Tom Wolfe’s new novel, the Miami-set Back to Blood, has not been particularly well-received by book critics, but at the balmy, prosecco-soaked doorbuster sale and glad-handing jubilee known as Art Basel Miami Beach in early December, attendees armed with e-readers passed around one brief passage with gleeful approval. The scene, which comes midway through the book and is set at the same fair, introduces a character in whom many see an eerie resemblance to dealer Larry Gagosian—the art world’s widely admired, widely feared and widely resented top dog. The character, a gallery dealer named Harry Goshen (the name is perhaps a tip-off) is described as “a tall man with gray hair, although he doesn’t look all that old, and eerie pale-gray eyes like the slanted eyes of a husky.”
A bit mesmerized, Mr. Wolfe’s narrator circles back to Goshen’s eyes a few lines later: “So pale, those eyes … they look ghostly and sinister …”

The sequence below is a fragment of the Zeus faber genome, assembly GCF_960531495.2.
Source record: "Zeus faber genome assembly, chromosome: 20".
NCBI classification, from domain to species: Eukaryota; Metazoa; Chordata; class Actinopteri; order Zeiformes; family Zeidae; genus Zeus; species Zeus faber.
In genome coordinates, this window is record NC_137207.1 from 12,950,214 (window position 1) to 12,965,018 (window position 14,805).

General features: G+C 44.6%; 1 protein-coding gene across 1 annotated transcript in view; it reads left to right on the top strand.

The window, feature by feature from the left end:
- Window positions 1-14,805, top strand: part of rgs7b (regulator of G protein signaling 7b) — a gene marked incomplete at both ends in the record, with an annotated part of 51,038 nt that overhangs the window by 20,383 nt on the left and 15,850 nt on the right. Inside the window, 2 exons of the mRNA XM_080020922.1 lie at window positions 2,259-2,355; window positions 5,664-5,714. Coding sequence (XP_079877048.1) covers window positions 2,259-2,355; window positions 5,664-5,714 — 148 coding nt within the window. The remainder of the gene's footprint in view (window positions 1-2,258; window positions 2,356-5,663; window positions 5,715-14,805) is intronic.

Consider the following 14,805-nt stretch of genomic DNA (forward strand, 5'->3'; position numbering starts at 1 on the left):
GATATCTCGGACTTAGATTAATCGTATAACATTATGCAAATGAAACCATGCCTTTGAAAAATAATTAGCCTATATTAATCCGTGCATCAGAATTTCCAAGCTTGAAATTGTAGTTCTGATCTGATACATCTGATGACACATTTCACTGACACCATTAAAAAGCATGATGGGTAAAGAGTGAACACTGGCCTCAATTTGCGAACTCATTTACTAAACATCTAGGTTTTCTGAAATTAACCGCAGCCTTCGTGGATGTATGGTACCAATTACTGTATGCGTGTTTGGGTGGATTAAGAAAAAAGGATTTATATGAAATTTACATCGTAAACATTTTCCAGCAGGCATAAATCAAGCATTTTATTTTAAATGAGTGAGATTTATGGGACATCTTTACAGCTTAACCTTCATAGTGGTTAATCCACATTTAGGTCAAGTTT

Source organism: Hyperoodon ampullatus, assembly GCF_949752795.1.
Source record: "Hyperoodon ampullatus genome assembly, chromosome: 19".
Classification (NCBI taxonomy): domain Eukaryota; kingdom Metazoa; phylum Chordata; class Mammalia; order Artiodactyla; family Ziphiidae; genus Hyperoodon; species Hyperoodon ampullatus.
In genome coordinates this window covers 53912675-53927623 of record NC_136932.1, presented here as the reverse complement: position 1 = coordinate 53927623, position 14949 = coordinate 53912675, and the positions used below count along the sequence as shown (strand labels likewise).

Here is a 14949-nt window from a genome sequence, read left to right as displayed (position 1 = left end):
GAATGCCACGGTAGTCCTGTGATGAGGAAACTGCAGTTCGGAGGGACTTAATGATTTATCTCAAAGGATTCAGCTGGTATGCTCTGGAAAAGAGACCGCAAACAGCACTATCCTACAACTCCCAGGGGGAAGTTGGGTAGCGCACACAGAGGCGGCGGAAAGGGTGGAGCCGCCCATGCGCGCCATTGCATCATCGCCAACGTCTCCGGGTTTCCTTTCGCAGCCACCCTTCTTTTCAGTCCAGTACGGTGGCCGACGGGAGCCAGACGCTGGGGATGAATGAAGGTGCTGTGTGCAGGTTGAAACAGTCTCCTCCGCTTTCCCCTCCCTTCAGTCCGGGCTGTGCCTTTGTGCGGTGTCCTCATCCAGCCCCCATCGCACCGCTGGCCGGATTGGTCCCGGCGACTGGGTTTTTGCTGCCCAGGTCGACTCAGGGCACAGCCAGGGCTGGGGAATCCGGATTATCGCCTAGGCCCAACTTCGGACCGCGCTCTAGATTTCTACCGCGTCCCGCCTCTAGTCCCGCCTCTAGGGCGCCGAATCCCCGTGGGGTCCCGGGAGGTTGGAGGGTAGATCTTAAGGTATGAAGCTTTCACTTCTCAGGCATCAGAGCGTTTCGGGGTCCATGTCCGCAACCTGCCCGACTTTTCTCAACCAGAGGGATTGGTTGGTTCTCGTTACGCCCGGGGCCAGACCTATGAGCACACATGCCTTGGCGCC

Several fairgoers who encountered Mr. Gagosian in his booth in the Miami Beach Convention Center took note of his eyes as well. Not sinister, they said, just tired.
“Maybe it’s getting to him,” one art adviser surmised. “The travel, the expansion. At some point, it hits you the wrong way. It’s hard to satisfy everyone and keep all the balls in the air, and when you go to the top like that you become a target. People love to get the giant.”
It’s been an unusually challenging period for Mr. Gagosian, the art world’s silver-maned dealer-emperor, whose sharp eye for talent, business prowess and aggressive style of deal-making propelled an ascendancy from modest beginnings as a Los Angeles street peddler—hawking cheap posters in Westwood—to a position of unrivaled dominance in the international art trade, a sovereignty that some are predicting, a tad eagerly, may soon come to a close.